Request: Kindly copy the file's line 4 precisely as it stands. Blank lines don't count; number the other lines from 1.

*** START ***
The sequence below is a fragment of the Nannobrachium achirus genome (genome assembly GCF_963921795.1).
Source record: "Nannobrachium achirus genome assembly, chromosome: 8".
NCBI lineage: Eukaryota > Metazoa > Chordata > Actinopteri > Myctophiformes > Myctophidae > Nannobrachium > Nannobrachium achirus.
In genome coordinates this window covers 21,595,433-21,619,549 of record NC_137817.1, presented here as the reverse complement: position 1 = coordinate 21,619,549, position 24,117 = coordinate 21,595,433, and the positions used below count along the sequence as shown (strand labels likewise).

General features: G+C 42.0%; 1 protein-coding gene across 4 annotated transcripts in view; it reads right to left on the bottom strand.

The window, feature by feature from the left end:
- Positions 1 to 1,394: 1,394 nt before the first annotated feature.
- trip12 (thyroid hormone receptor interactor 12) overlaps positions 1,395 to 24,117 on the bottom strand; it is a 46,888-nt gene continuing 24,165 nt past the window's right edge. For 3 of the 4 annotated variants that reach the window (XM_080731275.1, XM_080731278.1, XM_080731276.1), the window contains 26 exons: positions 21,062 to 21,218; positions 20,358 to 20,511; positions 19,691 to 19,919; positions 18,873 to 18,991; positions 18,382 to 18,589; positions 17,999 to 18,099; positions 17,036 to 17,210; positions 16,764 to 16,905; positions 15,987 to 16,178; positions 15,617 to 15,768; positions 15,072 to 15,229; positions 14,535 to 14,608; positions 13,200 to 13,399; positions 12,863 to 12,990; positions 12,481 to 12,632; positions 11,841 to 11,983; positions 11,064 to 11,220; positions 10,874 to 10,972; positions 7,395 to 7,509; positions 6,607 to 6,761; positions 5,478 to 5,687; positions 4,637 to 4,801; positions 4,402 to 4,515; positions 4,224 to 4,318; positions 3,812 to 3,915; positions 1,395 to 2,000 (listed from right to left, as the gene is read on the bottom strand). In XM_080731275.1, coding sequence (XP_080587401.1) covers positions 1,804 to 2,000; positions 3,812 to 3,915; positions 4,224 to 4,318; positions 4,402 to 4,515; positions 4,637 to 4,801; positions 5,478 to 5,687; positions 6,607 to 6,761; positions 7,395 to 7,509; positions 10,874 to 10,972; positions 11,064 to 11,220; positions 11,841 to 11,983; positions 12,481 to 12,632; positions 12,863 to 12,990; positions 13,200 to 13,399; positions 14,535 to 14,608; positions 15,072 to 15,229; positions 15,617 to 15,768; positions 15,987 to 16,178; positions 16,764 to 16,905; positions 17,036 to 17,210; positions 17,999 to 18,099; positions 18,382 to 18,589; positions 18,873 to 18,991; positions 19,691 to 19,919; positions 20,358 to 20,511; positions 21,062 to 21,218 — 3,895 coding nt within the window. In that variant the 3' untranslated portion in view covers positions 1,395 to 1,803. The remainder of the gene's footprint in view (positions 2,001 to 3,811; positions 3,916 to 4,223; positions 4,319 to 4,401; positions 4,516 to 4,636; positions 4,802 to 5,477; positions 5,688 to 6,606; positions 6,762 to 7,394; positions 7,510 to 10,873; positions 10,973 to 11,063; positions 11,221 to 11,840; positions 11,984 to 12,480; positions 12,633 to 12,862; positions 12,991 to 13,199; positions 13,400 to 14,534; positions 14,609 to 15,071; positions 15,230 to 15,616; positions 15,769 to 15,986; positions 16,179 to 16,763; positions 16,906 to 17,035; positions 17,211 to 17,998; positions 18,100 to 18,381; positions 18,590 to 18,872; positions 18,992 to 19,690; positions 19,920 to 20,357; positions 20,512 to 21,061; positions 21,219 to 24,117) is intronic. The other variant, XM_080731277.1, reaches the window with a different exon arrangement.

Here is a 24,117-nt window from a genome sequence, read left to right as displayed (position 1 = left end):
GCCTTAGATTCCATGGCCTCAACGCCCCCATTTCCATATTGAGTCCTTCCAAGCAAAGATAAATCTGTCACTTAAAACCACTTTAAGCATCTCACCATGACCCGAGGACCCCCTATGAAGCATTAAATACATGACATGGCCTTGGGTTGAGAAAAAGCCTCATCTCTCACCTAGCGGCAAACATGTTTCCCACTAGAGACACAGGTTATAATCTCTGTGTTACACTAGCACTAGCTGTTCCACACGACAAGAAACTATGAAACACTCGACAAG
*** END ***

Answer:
In genome coordinates this window covers 21,595,433-21,619,549 of record NC_137817.1, presented here as the reverse complement: position 1 = coordinate 21,619,549, position 24,117 = coordinate 21,595,433, and the positions used below count along the sequence as shown (strand labels likewise).